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Demolition of Elephant and Castle Shopping Centre Impacts 40 Food Businesses

London mayor Sadiq Khan formally approved the plans by developer Delancey to demolish the shopping centre next year

Elephant and Castle shopping centre
Photo by Jack Taylor/Getty Images

Plans to demolish the shopping centre in Elephant and Castle have been formally approved by London mayor Sadiq Khan. The move — which will license the developer, Delancey, to erect new retail units, alongside nearly 1000 new homes (35 percent of which will be socially rented, “genuinely affordable”; not private) and a university campus for London College of Communication, has drawn significant resistance not just from community organisers, but the many — largely South American and Caribbean — business owners in the area.

Within the shopping centre there are currently 17 food businesses; on its fringes, within the centre limits, and under adjacent railway arches there are a further 26 restaurants, bars, and stalls. Many have operated in the central London location for over 20 years; all face the twin threat of termination or forced relocation not just by Delancey’s project, but also proposals by Network Rail to redevelop the rail arches.

Southwark Council’s planning application summary confirms the new provision of a “range of uses,” including 979 residential units, retail, office, education, assembly and leisure, and a new station entrance and station box for use as a London underground operational railway station.

Inside the centre, food traders include Guyanese, Nigerian, Thai, Columbian, Ecuadorean, Indian, and Jamaican; outside, Columbian, Ecuadorean, Peruvian, Venezuelan, and Dominican.

A City Hall spokesperson said it had “secured an unprecedented level of support for traders affected, with their rents capped below market rates for 15 years.” But founder of campaign group Latin Elephant, Patria Román Velázquez, described the approval as “a sad and grey day for our communities at Elephant and Castle.” She added: “It saddens me profoundly to witness the consequences of such decision.”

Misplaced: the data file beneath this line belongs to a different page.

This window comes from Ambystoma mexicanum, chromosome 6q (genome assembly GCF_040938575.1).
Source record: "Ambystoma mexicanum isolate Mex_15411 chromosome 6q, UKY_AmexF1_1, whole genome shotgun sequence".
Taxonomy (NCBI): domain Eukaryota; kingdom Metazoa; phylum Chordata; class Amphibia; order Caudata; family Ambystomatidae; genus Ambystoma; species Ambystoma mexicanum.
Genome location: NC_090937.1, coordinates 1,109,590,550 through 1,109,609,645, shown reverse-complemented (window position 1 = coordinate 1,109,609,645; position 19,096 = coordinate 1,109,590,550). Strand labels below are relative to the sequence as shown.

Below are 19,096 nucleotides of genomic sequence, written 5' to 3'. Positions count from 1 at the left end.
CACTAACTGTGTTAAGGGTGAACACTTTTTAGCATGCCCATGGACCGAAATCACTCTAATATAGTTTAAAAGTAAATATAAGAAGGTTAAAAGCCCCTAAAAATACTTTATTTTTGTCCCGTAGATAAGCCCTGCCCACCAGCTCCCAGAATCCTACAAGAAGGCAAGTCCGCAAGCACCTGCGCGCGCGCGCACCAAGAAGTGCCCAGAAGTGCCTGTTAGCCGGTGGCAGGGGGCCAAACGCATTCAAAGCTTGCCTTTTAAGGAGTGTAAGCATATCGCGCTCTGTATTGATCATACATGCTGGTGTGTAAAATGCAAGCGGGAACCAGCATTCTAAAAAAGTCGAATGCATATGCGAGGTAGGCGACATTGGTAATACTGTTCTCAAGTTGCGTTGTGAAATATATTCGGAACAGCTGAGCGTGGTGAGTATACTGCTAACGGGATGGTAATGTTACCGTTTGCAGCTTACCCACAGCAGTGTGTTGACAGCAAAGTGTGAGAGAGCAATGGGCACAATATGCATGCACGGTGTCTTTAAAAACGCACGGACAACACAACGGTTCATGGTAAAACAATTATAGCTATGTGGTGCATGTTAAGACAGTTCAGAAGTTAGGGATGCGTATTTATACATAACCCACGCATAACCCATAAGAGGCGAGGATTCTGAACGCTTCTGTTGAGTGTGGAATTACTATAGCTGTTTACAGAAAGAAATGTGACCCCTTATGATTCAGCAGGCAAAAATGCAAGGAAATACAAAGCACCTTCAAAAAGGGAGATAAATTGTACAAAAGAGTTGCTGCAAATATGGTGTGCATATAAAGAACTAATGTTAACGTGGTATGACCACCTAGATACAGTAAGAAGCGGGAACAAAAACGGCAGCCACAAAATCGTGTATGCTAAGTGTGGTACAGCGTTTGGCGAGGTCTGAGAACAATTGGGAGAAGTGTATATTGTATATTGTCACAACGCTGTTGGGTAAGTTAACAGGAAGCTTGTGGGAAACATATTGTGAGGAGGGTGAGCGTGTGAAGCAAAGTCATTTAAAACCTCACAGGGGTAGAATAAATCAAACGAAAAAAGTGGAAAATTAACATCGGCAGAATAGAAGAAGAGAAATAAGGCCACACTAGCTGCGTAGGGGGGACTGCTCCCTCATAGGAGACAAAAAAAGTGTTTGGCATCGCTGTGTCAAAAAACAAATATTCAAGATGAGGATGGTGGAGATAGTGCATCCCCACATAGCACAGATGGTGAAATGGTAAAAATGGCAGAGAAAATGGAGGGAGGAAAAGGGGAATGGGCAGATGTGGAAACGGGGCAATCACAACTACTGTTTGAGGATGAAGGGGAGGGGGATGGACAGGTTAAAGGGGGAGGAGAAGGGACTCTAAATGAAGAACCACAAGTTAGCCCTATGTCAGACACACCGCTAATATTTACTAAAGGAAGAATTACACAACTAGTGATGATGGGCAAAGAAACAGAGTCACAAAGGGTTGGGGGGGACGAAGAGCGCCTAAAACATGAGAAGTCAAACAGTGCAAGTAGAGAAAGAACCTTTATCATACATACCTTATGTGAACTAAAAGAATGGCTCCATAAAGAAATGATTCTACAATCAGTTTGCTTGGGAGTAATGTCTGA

The re-housing of existing traders — which has been one of the biggest sticking points for those resisting the plans — remains unresolved. Traders and developers dispute the capacity of the space required, the indefinable fabric of existing plots, and rent expectations for the new locations. Councillors have proposed a new three-storey shipping container structure on Elephant Road, with capacity for up to 32 small businesses.

A planning officer said that the retail space proposed was never intended to accommodate all the independent traders currently trading in the shopping centre. To do that, it would need to be eight times bigger. The current traders which operate at the centre’s limits do so until late into the night; licensing restrictions would mean the new location closed in the early evening.

SE1 documented a meeting in London last night (Wednesday) between councillors, campaign groups, traders, and the developers. It reports that Delancey sought a “vibrant and varied retail offer ... while the existing shopping centre is redeveloped.” The proposed shipping containers were described as “feature gateway” to Elephant Park.

New information pointed out this morning further angered those protesting the plan. Corsica Studios, a white-British-owned nightclub in one of Elephant’s railway arches is promised a £125,000 contribution from the developer to soundproof its venue. It is not being relocated. However, two nearby Latinx nightclub-restaurants — Distriandina (which is next door to Corsica Studios) and La Bodeguita — have not received the same provision and will be forcibly relocated. One music journalist described as “flagrant institutional racism” the different treatment of the three venues. Natalia Perez of Latin Elephant said the loss of both venues will have a “massive cultural impact for the Latin American community.”

Check back soon for a detailed look at every single food business in Elephant and Castle.